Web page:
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Special Event Fundraising Makes Giving Back More Engaging, Fun

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  • Written By: Len Gutman
Special Event Fundraising Makes Giving Back More Engaging, Fun

With more than 20,000 nonprofit organizations across Arizona, it can be difficult for charities to break through the noise to attract donors to their cause. Similarly, for donors, it may be easy to donate online or send a check to your favorite nonprofit. Still, research suggests the more direct engagement one has with an organization, the more apt they are to donate. It is unsurprising then that event-based fundraising provides value to donors and nonprofits.

That said, most people have participated in their share of walks, runs, and golf tournaments over the years, and nowadays, these types of events are falling out of fashion. Progressive nonprofits have had to think outside the box to encourage donors to participate in fundraising events. For example, the American Lung Association hosts “Stair Climbing for Healthy Lungs” events across the country, inviting donors to climb stairs at local sports stadiums, while hundreds of nonprofits around the country invite donors to go “over the edge” for charity, rappelling down the face of area skyscrapers. These events are especially appealing to younger donors who likely did not attend galas and luncheons.

As a nonprofit leader, it is my job to find new ways to encourage community members to participate in the critical work of the nonprofit sector. At Jewish Family & Children’s Services, a nonprofit, non-sectarian organization that provides behavioral health, healthcare and social services to people of all ages, faiths and backgrounds, this year, we are hosting something very different to spark interest in our work. On Sept. 28, 2023, we’re holding our inaugural Puttin’ for a Purpose challenge. We have promoted the event as “not your father’s old golf tournament.”

To begin, the event is indoors at Putting World in Scottsdale, a new climate-controlled facility with high-end food and drinks and a challenging 18-hole putting course. Even if you have never held a golf putter in your life, you can participate in the event and have a good time. The event consists of three rounds: the first round rewards the lowest overall score over 18 holes; the second round winner’s prize goes to whichever putter makes the most holes-in-one over 18 holes; and the third round sees all participants getting one swing to sink a 50-foot hole-in-one for a great prize. We even have a lower-priced ticket tier for people who would prefer just to come out and enjoy the food and adult beverages without putting.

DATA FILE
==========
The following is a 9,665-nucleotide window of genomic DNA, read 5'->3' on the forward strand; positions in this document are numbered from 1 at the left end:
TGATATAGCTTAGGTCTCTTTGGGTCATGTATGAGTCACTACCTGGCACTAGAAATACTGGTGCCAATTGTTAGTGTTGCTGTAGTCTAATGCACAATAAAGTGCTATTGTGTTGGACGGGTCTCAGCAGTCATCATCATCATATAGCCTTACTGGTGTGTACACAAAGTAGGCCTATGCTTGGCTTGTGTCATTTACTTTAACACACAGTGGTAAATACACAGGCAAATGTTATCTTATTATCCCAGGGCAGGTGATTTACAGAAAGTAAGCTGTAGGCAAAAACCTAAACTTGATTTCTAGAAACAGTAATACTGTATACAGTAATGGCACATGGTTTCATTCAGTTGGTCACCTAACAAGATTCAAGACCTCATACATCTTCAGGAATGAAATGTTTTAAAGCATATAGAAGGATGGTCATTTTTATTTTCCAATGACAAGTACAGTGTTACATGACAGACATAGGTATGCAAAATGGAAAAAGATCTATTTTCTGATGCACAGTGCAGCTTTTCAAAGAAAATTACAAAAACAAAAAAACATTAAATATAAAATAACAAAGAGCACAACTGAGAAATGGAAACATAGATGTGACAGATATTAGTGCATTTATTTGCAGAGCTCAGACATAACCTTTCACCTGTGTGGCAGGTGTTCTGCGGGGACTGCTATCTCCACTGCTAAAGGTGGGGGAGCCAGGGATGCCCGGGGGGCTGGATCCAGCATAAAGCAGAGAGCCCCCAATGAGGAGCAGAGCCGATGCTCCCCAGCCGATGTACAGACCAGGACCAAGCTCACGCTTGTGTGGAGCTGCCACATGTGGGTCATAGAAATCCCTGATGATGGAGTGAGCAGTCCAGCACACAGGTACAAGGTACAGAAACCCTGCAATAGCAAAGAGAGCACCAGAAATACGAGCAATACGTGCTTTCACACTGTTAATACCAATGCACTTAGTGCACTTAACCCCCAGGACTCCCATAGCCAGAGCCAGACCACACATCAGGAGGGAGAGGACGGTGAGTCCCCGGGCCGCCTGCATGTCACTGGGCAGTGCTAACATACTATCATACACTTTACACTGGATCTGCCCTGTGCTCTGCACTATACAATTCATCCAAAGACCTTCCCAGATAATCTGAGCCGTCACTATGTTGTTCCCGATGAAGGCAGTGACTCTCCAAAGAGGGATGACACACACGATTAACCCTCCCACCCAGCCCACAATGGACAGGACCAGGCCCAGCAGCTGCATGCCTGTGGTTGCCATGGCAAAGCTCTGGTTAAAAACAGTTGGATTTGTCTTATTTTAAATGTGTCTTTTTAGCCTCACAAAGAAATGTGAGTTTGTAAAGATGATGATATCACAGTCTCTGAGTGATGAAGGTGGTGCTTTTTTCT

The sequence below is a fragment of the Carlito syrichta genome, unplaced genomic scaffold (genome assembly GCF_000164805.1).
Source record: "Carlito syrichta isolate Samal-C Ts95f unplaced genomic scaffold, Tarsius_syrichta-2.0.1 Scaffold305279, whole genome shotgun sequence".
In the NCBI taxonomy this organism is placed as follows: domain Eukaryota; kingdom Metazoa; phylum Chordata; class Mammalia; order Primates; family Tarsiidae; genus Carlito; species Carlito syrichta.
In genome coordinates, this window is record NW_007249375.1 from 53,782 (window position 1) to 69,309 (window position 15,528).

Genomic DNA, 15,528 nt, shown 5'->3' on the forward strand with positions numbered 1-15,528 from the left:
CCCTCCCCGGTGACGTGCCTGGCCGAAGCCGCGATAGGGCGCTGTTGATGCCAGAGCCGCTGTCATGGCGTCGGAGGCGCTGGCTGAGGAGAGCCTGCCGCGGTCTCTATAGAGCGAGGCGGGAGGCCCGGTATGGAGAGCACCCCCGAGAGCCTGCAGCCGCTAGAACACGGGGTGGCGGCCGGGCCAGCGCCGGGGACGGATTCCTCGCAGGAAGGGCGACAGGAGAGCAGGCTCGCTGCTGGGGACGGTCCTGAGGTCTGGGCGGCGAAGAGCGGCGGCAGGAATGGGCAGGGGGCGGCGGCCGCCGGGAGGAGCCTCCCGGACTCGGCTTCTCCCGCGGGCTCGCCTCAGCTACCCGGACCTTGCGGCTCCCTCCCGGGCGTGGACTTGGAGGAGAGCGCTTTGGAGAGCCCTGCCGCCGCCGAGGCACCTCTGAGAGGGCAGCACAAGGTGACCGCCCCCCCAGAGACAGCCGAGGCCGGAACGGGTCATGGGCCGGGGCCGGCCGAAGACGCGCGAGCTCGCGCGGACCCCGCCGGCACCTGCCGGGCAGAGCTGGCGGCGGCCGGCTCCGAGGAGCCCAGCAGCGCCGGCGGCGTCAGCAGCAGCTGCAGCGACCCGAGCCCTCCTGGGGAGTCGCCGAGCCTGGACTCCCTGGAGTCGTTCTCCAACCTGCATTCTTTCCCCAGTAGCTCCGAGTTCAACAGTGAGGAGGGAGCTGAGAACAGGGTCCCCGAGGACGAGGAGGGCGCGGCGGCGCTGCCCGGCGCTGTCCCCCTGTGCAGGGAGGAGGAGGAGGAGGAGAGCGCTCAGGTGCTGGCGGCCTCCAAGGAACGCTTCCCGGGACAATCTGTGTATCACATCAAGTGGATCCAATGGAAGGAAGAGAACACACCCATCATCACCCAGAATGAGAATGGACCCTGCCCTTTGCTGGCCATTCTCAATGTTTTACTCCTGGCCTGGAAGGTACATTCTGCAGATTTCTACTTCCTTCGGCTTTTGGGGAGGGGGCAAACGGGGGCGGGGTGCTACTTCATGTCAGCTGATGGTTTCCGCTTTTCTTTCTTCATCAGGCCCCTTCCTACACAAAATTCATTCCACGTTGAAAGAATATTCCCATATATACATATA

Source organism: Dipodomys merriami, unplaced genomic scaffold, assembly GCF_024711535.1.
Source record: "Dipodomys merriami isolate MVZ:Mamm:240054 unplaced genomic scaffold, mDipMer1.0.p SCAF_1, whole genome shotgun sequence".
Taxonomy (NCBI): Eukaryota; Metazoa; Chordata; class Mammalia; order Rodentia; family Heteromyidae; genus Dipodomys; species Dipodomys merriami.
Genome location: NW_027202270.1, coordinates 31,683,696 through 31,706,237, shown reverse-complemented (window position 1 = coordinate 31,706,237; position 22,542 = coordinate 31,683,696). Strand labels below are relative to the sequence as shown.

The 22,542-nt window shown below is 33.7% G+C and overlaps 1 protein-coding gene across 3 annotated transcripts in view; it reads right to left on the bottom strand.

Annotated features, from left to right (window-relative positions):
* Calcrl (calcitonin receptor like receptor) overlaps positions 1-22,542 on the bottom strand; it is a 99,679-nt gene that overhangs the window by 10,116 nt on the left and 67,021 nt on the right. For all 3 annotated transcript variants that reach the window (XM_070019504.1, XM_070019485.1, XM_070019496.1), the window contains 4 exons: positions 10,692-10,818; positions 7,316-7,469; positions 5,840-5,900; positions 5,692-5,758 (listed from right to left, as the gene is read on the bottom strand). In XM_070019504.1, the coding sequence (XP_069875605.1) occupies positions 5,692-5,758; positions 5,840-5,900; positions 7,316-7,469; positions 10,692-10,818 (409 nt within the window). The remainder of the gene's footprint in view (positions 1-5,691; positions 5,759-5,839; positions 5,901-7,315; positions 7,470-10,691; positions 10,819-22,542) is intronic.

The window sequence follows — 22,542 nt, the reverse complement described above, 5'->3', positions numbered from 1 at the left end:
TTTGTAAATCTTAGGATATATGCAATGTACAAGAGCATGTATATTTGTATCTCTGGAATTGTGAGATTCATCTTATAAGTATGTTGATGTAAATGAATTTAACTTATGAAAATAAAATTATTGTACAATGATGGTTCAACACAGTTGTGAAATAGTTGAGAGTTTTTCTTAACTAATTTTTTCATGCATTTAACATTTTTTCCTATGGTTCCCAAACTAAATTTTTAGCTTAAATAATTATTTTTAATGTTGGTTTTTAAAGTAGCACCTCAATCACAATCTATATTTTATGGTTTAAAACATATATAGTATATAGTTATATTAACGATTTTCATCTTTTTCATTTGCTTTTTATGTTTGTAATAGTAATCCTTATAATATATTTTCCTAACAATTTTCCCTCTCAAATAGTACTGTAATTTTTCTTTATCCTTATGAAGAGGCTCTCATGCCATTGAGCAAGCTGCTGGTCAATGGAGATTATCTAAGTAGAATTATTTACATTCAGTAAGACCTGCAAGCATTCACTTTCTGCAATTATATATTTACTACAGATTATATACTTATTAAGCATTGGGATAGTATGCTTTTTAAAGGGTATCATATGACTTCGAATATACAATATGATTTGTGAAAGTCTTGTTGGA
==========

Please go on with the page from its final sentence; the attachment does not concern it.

The JFCS philanthropy team created the event from the ground up, and if it is successful, we hope it will become an annual tradition. Raising funds is one goal of the event, but perhaps even more critical for the team is to engage new community members to share more about the organization’s important mission. JFCS has been working in the valley for nearly 90 years, but it is not as known as the many larger national nonprofit organizations with local chapters in town. We do not have the resources to advertise on television or solicit donations via direct mail, so we rely on word of mouth and events to spread the word about what we do in the community.

The economic climate over the past few years has taught us that we have to do more with fewer resources. That is why supporting organizations and causes you are passionate about is so important.

Nonprofit organizations are vital for the community as they also provide a means for drawing public attention to societal issues – in the case of JFCS, it is mental health, domestic violence, foster teen services, senior programs, and more. There are many reasons to support your local nonprofits; whatever the reason, do it. Get involved, donate, participate in an event and be an active part of building stronger communities.

You can learn more about Puttin’ for a Purpose and register online at

Len Gutman is vice president of philanthropic services for Jewish Family & Children’s Service.